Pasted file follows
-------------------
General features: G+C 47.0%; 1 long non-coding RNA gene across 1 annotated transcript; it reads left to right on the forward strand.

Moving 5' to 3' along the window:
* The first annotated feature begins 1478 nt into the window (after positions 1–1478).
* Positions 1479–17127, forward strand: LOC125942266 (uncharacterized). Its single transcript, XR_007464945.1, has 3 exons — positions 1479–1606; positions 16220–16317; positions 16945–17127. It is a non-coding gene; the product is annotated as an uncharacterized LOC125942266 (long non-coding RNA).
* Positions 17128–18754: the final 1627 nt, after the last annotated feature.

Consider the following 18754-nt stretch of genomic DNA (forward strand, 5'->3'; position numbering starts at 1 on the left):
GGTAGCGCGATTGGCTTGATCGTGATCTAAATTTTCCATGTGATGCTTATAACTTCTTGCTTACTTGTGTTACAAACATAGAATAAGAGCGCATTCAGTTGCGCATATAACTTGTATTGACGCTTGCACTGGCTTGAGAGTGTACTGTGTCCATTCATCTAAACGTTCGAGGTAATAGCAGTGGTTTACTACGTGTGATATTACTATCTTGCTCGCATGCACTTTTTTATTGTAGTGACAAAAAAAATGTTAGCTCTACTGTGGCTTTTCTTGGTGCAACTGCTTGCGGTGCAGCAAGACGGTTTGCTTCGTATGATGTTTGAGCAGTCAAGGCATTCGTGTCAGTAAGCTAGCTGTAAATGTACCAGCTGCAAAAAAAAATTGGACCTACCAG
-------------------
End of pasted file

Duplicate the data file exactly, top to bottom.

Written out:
General features: G+C 47.0%; 1 long non-coding RNA gene across 1 annotated transcript; it reads left to right on the forward strand.

Moving 5' to 3' along the window:
* The first annotated feature begins 1478 nt into the window (after positions 1–1478).
* Positions 1479–17127, forward strand: LOC125942266 (uncharacterized). Its single transcript, XR_007464945.1, has 3 exons — positions 1479–1606; positions 16220–16317; positions 16945–17127. It is a non-coding gene; the product is annotated as an uncharacterized LOC125942266 (long non-coding RNA).
* Positions 17128–18754: the final 1627 nt, after the last annotated feature.

Consider the following 18754-nt stretch of genomic DNA (forward strand, 5'->3'; position numbering starts at 1 on the left):
GGTAGCGCGATTGGCTTGATCGTGATCTAAATTTTCCATGTGATGCTTATAACTTCTTGCTTACTTGTGTTACAAACATAGAATAAGAGCGCATTCAGTTGCGCATATAACTTGTATTGACGCTTGCACTGGCTTGAGAGTGTACTGTGTCCATTCATCTAAACGTTCGAGGTAATAGCAGTGGTTTACTACGTGTGATATTACTATCTTGCTCGCATGCACTTTTTTATTGTAGTGACAAAAAAAATGTTAGCTCTACTGTGGCTTTTCTTGGTGCAACTGCTTGCGGTGCAGCAAGACGGTTTGCTTCGTATGATGTTTGAGCAGTCAAGGCATTCGTGTCAGTAAGCTAGCTGTAAATGTACCAGCTGCAAAAAAAAATTGGACCTACCAG